Tax Preparers Help Flood Victims - WSMV News 4

Tax Preparers Help Flood Victims

Updated: Jan. 8, 2011

There's a silver lining for flood victims; some could be getting tens of thousands of dollars in tax refunds. There's even free help available to prepare their returns.


Lisa Spangler lives in River Plantation, which was ground zero for some of the worst damage.


"In an hour, it was waist deep in my home and the rescue squad was banging on my door," Spangler said.


Like so many people, Spangler lost nearly everything in the flood. But she has a reason to smile. Her accountant got her a whopping tax refund.


Richard Winstead of Crosslin and Associates said tax laws allow people to amend their returns going back five years, meaning flood victims can maximize their disaster deductions and get lots of money back.


"We are seeing tens of thousands of dollars in tax money come back," Winstead said.

The forms are complicated and daunting -- more than a lot of people will want to tackle.

Spangler had some accounting classes but knew she wanted a professional tax preparer after she saw the forms.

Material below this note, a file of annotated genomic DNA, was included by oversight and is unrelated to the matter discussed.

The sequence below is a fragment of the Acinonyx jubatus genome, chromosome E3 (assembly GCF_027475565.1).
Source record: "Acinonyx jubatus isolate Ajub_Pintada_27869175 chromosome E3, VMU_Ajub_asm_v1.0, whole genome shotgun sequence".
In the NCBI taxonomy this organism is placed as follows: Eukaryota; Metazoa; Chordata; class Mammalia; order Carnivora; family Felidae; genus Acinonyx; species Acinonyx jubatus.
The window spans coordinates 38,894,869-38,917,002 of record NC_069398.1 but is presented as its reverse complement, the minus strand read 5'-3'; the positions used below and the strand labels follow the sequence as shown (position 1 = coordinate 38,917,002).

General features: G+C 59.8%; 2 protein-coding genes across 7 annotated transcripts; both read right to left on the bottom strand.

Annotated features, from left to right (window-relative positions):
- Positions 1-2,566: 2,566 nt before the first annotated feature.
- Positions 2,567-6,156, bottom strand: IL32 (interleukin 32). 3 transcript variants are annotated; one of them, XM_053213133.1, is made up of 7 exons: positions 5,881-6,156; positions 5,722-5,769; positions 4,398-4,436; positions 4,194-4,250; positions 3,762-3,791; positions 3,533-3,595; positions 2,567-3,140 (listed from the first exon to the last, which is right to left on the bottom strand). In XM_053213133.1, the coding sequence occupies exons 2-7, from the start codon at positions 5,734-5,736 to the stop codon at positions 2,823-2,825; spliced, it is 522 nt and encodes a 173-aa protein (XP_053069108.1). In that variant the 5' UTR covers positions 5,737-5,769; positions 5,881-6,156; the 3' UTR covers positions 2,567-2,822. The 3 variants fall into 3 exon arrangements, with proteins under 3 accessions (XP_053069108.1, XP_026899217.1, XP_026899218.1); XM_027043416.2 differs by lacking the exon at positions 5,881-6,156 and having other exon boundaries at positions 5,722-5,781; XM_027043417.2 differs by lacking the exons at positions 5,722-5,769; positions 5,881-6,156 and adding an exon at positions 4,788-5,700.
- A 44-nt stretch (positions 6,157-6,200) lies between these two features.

"I printed them off and immediately became intimidated," Spangler said.


The good news is that twenty accounting firms in the greater middle Tennessee area are doing free tax returns for the first 100 flood victims who apply.


CPA Jim Wiseman came up with the idea after seeing the extent of the devastation and realizing people would need help with the paperwork. He predicted the refunds due to 12,000 flood families will have a huge economic benefit.


"It's not as fun as a Garth Brooks concert but it could have that kind of impact," Wiseman said.


Flood victims will need to gather receipts, any before and after pictures they may have, and detailed lists of what was lost.


Spangler said it's a painful process, reliving everything that she lost, but it had to be done.


Flood victims who want to meet with a tax preparer at no cost can contact the United Way at 211 to make an appointment.


Click here to visit the Legal Aid Society's website, a tax guide for 2010 flood victims.


Winstead said it's important for people to read all of the IRS's instructions.

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